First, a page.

In computing, DOC or doc (an abbreviation of ' document') is a filename extension for word processing documents, most commonly in the proprietary Microsoft Word Binary File Format. Historically, the extension was used for documentation in plain text, particularly of programs or computer hardware on a wide range of operating systems. During the 1980s, WordPerfect used DOC as the extension of their proprietary format. Later, in 1983, Microsoft chose to use the DOC extension for their proprietary Microsoft Word format. The original uses for the extension have largely disappeared from the PC world.
DOC, Doc, doc or DoC may refer to:
Doc (2001 TV series)
Doc is a medical drama with strong Christian undertones starring Billy Ray Cyrus as Dr. Clint "Doc" Cassidy, a Montana doctor who takes a job in a New York City medical clinic. It ran from March 11, 2001 to November 28, 2004 on Pax TV. Although set in New York City, all the episodes were shot in and around Toronto, Ontario, Canada.
Doc is the official mascot of Towson University. He is named after former sports department head Donald "Doc" Minnegan.
Doc (G.I. Joe)
Doc (also known as G.I. Joe Doc) is the code name of two fictional characters from the G.I. Joe: A Real American Hero toyline, comic book and cartoon series by Sunbow/Marvel.
The first is Carl W. Greer, who is the G.I. Joe Team's original medic and debuted in 1983. This Doc was born in Concord, Massachusetts.
Doc (1975 TV series)
Doc is an American sitcom which aired on CBS from September 1975 to October 1976.
Doc is a 1971 American western film, which tells the story of the gunfight at the O.K. Corral and of one of its protagonists, Doc Holliday. It stars Stacy Keach, Faye Dunaway and Harris Yulin. It was directed by Frank Perry, while Pete Hamill wrote the original screenplay. The film was shot in Almeria in southern Spain.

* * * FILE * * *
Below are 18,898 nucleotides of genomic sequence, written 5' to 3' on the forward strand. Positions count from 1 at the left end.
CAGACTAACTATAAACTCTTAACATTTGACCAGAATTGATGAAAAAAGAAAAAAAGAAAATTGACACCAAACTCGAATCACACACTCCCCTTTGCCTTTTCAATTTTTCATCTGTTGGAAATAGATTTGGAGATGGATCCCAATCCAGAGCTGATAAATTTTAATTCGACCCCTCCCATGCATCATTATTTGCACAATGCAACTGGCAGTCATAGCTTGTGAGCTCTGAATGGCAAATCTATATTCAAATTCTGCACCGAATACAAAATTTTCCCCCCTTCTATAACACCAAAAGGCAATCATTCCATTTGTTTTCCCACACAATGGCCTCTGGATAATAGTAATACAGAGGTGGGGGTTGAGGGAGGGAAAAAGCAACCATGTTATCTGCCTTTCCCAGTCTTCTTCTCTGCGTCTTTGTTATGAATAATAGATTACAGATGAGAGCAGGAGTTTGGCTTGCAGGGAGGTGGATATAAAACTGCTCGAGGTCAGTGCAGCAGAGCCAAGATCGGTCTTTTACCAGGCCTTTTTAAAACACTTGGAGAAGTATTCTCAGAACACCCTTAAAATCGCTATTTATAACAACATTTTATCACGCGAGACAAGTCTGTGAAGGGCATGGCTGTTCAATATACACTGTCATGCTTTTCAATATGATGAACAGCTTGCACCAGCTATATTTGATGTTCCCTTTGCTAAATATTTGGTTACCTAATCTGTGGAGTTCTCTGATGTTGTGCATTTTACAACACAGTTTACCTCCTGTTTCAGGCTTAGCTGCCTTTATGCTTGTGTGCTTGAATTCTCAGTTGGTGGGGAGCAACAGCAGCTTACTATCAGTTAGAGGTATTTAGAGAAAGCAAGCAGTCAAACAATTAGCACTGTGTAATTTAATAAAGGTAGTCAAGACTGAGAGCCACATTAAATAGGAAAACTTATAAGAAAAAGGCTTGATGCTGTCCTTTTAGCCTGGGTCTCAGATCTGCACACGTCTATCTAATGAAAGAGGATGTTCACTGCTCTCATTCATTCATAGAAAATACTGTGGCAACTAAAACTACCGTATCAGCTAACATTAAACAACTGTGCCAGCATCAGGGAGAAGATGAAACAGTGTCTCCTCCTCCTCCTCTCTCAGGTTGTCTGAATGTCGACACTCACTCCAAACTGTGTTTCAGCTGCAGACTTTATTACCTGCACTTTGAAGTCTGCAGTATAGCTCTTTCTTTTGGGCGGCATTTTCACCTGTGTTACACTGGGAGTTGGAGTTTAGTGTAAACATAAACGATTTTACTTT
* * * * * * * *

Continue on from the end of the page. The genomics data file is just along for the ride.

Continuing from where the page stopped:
Doc or, less commonly, The Doc is the nickname of:
Longman Dictionary of Contemporary English
the United States federal department that promotes and administers domestic and foreign trade (including management of the census and the patent office); created in 1913 [syn: Department of Commerce, Commerce Department, Commerce]
Etymology 1 n. (context informal English) A doctor. Etymology 2
n. (context informal English) A document.
Douglas Harper's Etymology Dictionary
familiar form of doctor, first recorded c.1850.
Usage examples of "doc".
Hardfaced men--the agitators who had been prominent in the trouble from the first--mounted soap boxes at street corners, and began to label Aunt Nora as a sinister woman, and Doc Savage a murderer and worse.
Alarm changed to resignation, and more and more Doc Daneeka acquired the look of an ailing rodent.
Crater, Toni Lash and her helpers had been gone when Doc returned to Asile Blanc with his instrument case.
Doc Penzoss, a high-school graduate who dispensed aspirin and Atabrine, to look at the wound.
Doc was rather glad when he discovered that, for Aulf had him outclassed as to strength and endurance of an animal kind.
Doc, with one of the slaves who could speak a little English serving as interpreter, prevailed upon Aulf to remain with his cave-dweller fellows, and continue to be a sort of chief evil spirit.
Doc Gurney, we were in there, and I undertook to show Bibbs how to run his machine.
Doc Savage and the others more about the mysterious Boke than all they had learned prior to that moment, for the ejaculation was in a different tone, and the alteration showed that Boke had been speaking in a disguised voice.
Doc did the same with his weapon, the LeMat bolstered at his hip, the Webley jutting from his belt.
He began unloading bracky weeds from his pocket while Doc attacked the breakfast.
Doc reached for a bracky weed and accepted a light from Chris without thinking of it.
GHQ was out on the street, but Doc found Jake inside the big schoolroom where he enjoyed his early morning bracky and coffee.
It is this brickbat which makes a lump on the back of my head so big that Doc Brennan thinks it is a tumor when I go to him the next day about my stomach, and I never tell him any different.
Vonier and Carberry, watching Doc, scarcely detected the movement which took him from their view.
Clocker heard Doc ask irritably, while Clocker was passing the gem merchants, who, because they needed natural daylight to do business, were traditionally accorded the tables nearest the windows.